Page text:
o Infants and young children
o People aged 65 or older
o People who have a mental illness
o Those who are physically ill, especially with heart disease or high blood pressure

* Visit adults at risk at least twice a day and closely watch them for signs of heat exhaustion or heat stroke. Infants and young children, of course, need much more frequent watching.

If you must be out in the heat:

* Limit your outdoor activity to morning and evening hours.

* Cut down on exercise. If you must exercise, drink two to four glasses of cool, nonalcoholic fluids each hour.  A sports beverage can replace the salt and minerals you lose in sweat. Warning: If you are on a low-salt diet, talk with your doctor before drinking a sports beverage. Remember the warning in the first “tip” (above), too.

* Try to rest often in shady areas.

* Protect yourself from the sun by wearing a wide-brimmed hat (also keeps you cooler) and sunglasses and by putting on sunscreen of SPF 15 or higher (the most effective products say broad spectrum or UVA/UVB protection on their labels).

Frequently Asked Questions:


This information provided by NCEH’s Health Studies Branch.


SAFETY MEETINGS – Every 10 days

Safety meetings are the perfect format for communicating information mandated by OSHA, by your employer, or simply by your personal desire to keep employees safe.

Safety meetings are a great forum for communicating information. Safety meetings are efficient, cost-effective, and practical. The half hour or so you spend once or twice a month will be repaid with fewer accidents and a safer workplace. What more could you ask from any safety initiative?


Heat-related illnesses include:

Heat stress: Heat stress occurs when a strain is placed on the body as a result of hot weather.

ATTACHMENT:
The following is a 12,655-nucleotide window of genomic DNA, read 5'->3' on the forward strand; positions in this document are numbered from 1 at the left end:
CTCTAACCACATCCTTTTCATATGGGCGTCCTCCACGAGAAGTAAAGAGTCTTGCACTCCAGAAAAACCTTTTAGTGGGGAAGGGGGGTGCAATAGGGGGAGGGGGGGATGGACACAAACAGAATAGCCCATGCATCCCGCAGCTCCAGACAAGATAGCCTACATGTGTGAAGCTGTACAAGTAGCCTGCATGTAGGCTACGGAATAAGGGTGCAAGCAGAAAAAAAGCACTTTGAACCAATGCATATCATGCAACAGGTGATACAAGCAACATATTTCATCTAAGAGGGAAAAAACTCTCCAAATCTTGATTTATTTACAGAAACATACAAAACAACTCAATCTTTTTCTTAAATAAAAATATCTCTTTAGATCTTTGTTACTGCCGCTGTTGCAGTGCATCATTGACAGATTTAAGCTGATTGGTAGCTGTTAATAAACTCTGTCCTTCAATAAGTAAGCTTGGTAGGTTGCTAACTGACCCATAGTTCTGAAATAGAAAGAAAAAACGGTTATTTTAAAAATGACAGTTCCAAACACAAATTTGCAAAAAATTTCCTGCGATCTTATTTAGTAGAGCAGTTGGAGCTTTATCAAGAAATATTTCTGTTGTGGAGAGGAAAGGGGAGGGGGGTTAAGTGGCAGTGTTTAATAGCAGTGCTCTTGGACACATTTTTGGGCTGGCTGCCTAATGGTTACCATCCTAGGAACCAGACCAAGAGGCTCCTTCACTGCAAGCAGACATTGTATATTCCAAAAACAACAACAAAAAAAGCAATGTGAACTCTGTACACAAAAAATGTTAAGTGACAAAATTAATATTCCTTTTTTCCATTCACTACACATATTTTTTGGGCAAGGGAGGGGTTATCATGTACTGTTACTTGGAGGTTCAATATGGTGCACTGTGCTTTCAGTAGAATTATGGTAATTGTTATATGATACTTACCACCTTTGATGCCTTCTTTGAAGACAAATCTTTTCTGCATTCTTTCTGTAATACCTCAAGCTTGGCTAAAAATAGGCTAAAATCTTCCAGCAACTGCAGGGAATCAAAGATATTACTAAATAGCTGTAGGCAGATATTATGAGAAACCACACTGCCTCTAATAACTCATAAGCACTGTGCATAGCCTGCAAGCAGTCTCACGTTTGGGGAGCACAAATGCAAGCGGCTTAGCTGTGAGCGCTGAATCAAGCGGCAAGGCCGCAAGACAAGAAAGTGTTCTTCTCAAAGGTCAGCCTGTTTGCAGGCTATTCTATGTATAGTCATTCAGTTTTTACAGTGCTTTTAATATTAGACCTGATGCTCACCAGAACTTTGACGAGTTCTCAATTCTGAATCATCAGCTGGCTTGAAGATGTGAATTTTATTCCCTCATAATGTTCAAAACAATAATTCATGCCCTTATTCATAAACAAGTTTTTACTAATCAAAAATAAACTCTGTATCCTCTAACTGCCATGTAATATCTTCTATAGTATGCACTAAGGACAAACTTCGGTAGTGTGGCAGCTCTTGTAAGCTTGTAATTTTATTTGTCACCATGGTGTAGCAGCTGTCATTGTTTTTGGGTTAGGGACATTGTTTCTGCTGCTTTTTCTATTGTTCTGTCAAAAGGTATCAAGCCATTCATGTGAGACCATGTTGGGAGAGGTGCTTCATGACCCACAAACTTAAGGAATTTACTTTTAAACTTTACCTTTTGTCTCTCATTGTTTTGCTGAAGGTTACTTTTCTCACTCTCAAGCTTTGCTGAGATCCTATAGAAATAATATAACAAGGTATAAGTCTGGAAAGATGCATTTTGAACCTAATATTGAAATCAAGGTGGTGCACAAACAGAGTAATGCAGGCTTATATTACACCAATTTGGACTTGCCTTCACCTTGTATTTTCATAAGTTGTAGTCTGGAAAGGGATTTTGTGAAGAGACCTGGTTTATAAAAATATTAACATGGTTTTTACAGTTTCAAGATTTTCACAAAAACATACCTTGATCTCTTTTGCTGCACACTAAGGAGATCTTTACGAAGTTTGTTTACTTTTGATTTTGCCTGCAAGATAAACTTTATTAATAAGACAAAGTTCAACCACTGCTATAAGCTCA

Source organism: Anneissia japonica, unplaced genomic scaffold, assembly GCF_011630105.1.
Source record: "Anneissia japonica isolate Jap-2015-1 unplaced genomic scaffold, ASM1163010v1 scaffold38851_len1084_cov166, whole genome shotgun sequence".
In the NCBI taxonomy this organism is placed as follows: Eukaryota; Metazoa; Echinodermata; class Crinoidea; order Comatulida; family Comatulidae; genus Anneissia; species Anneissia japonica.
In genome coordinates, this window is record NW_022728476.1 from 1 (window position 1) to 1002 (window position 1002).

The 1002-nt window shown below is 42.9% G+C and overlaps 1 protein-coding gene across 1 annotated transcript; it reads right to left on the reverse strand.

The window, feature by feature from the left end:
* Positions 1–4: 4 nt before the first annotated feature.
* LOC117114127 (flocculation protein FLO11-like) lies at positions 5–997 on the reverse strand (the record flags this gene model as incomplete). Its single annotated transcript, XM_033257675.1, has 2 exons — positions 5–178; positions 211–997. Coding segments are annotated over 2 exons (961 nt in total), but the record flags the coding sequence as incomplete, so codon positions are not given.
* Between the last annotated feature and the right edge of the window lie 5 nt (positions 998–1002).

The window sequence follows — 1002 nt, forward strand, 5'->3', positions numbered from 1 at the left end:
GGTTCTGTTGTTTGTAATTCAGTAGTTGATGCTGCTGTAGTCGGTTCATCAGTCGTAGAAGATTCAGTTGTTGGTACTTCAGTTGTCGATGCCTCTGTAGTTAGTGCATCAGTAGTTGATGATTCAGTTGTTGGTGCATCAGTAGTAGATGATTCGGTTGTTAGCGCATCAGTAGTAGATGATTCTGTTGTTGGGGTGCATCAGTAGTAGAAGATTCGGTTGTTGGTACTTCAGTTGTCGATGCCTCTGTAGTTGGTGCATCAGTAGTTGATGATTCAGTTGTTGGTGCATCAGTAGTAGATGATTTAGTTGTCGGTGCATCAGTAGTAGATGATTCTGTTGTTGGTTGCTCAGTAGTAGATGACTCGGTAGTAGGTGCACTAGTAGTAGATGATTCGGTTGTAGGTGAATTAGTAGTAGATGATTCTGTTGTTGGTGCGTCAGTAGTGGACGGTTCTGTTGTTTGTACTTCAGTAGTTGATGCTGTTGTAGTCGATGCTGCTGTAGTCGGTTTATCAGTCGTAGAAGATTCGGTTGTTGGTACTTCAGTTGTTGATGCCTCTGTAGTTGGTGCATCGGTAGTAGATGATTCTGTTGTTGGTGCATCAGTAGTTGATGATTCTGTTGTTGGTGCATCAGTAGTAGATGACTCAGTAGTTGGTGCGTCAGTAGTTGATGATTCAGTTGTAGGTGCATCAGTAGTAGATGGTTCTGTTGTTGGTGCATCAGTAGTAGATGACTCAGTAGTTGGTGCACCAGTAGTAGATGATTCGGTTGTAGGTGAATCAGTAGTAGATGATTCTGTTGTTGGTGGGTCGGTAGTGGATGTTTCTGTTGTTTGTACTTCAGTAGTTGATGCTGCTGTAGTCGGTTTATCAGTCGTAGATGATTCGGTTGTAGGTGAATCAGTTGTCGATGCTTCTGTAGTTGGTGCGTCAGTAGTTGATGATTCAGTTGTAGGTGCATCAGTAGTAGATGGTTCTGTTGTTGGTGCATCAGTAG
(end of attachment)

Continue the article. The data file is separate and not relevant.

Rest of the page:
Heat syncope: Sudden dizziness or faintingexperienced after exercising in the heat. The skin appears pale and sweaty but is generally moist and cool. The pulse may be weakened, and the heart rate is usually rapid. Body temperature is normal.

Heat cramps: Painful muscle spasms in the abdomen, arms, or legs following strenuous activity. The skin is usually moist and cool and the pulse is normal or slightly raised. Body temperature is mostly normal. Heat cramps often are caused by a lack of salt in the body, but salt replacement should not be considered without advice from a physician.

Heat exhaustion: A warning that the body is getting too hot. The person may be thirsty, giddy, weak, uncoordinated, nauseous, and sweating profusely. The body temperature is usually normal and the pulse is normal or raised. The skin is cold and clammy. Although heat exhaustion often is caused by the body’s loss of water and salt, salt supplements should only be taken with advice from a doctor.

Heat exhaustion is the body’s response to an excessive loss of water and salt contained in sweat. Those most prone to heat exhaustion include elderly people, people with high blood preset and people working or exercising in a hot environment.

Heat stroke: Heat stroke can be LIFE-THREATENING! Victims of heat stroke almost always die, so immediate medical attention is essential when problems first begin. A person with heat stroke has a body temperature above 104‡ F. Other symptoms may include confusion, combativeness, bizarre behavior, faintness, staggering, strong rapid pulse, dry flushed skin, lack of sweating, possible delirium or coma.

Heat stroke occurs when the body becomes unable to control its temperature. The body’s temperature rises rapidly, the sweating mechanism fails, and the body is unable to cool down. Body temperature may rise to 106‡F or higher within 10-15 minutes. Heat stroke can cause death or permanent disability if emergency treatment is not given.


Heat-Related Problems